Diagnose, treat cancer early to save lives
By Dr Poonam Khetrapal Singh, WHO Regional Director for South-East Asia
Cancer is diagnosed in more than 14 million people worldwide each year, killing approximately 8.8 million. Around two-thirds of these deaths are in low- and middle-income countries, where cancer detection is often inadequate and diagnosis and treatment late.
This is especially so in the WHO South-East Asia Region, where cancer kills around 1.3 million people every year. Across the Region, late diagnosis and treatment is resulting in 67% of cancer patients dying before they are 70, equating to just under 900 000 premature deaths annually. Late diagnosis and treatment is also inflating associated costs and impacting workforce productivity. With cancer rates expected to rise in coming years, the need to take action is clear.
As WHO’s new Guide to cancer early diagnosis outlines, the Region’s Member countries can make a few key interventions that will help diagnose cancer earlier and make treatment more efficient. These interventions will also help realize the Sustainable Development Goal of reducing premature deaths from cancers and other noncommunicable diseases (NCDs) by one-third by 2030.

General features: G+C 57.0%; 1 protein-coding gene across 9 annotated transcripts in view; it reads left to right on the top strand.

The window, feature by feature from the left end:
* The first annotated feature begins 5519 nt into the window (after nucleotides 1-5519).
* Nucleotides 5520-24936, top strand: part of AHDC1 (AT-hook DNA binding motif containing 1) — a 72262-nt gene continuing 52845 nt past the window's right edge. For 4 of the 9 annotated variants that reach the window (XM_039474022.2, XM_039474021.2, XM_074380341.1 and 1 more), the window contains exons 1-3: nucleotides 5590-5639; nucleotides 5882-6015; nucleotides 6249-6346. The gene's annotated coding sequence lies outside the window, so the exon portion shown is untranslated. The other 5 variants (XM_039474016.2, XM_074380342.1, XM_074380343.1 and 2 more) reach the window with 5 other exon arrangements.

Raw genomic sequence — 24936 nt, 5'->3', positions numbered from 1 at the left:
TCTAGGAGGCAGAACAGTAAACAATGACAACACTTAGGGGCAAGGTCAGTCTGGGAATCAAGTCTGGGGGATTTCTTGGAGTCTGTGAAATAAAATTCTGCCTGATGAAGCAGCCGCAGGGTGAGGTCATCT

First, health authorities can enhance public awareness of different cancer symptoms and encourage people to seek care if symptoms arise. Greater public knowledge will help achieve earlier diagnosis, while information campaigns can disseminate healthy lifestyle messages aimed at avoiding cancer in the first place. An emphasis on curtailing tobacco and alcohol use, exercising regularly and consuming a healthy diet should feature heavily.
Second, health services – especially at the primary level – should be strengthened and equipped to diagnose cancer in an accurate and timely manner. Health care workers should be trained to detect cancer’s key signs and symptoms, especially for oral and breast cancer, which are particularly burdensome in the Region.
And third, persons living with cancer should be guaranteed safe and effective treatment without incurring prohibitive personal or financial hardship. Achieving universal health coverage is vital to decreasing cancer-related premature mortality, alongside that of other NCDs.
Important steps towards better cancer detection have already been taken. Member countries in the Region reiterated the commitment for ‘Cancer Prevention and Control’ through a resolution adopted in Dili, Timor-Leste, in September 2015. Since then, they have stepped up efforts for early detection of cancer by implementing a range of primary level interventions. Enhancing early diagnosis will supplement these initiatives, and remains the most cost-effective way to bring about real change.
On World Cancer Day, we must focus on reducing cancer’s impact, both in terms of mortality and cost. We must focus on making early diagnosis a reality.
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